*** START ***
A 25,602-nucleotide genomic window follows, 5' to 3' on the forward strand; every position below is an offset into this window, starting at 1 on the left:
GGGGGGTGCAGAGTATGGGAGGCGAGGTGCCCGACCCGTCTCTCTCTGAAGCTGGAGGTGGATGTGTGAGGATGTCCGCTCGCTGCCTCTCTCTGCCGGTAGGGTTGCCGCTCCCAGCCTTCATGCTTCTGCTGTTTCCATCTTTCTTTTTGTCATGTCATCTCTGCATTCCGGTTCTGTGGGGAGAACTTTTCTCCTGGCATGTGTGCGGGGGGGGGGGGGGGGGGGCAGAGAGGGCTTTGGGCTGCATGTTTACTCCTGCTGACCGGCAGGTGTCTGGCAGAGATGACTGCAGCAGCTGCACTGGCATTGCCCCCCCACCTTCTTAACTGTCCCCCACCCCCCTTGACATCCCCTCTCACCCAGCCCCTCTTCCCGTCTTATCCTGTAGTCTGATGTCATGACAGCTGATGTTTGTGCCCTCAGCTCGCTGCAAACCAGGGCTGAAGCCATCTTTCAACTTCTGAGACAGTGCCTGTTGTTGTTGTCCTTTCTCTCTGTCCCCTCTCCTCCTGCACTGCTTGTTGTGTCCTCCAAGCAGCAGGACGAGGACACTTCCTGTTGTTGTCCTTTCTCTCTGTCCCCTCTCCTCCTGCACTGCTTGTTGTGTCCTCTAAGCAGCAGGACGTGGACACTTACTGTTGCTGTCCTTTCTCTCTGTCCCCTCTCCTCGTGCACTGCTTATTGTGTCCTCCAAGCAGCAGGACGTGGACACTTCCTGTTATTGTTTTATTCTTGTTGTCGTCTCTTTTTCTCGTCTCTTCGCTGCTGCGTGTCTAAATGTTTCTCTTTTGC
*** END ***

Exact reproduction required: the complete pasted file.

A 25,602-nucleotide genomic window follows, 5' to 3' on the forward strand; every position below is an offset into this window, starting at 1 on the left:
GGGGGGTGCAGAGTATGGGAGGCGAGGTGCCCGACCCGTCTCTCTCTGAAGCTGGAGGTGGATGTGTGAGGATGTCCGCTCGCTGCCTCTCTCTGCCGGTAGGGTTGCCGCTCCCAGCCTTCATGCTTCTGCTGTTTCCATCTTTCTTTTTGTCATGTCATCTCTGCATTCCGGTTCTGTGGGGAGAACTTTTCTCCTGGCATGTGTGCGGGGGGGGGGGGGGGGGGGCAGAGAGGGCTTTGGGCTGCATGTTTACTCCTGCTGACCGGCAGGTGTCTGGCAGAGATGACTGCAGCAGCTGCACTGGCATTGCCCCCCCACCTTCTTAACTGTCCCCCACCCCCCTTGACATCCCCTCTCACCCAGCCCCTCTTCCCGTCTTATCCTGTAGTCTGATGTCATGACAGCTGATGTTTGTGCCCTCAGCTCGCTGCAAACCAGGGCTGAAGCCATCTTTCAACTTCTGAGACAGTGCCTGTTGTTGTTGTCCTTTCTCTCTGTCCCCTCTCCTCCTGCACTGCTTGTTGTGTCCTCCAAGCAGCAGGACGAGGACACTTCCTGTTGTTGTCCTTTCTCTCTGTCCCCTCTCCTCCTGCACTGCTTGTTGTGTCCTCTAAGCAGCAGGACGTGGACACTTACTGTTGCTGTCCTTTCTCTCTGTCCCCTCTCCTCGTGCACTGCTTATTGTGTCCTCCAAGCAGCAGGACGTGGACACTTCCTGTTATTGTTTTATTCTTGTTGTCGTCTCTTTTTCTCGTCTCTTCGCTGCTGCGTGTCTAAATGTTTCTCTTTTGC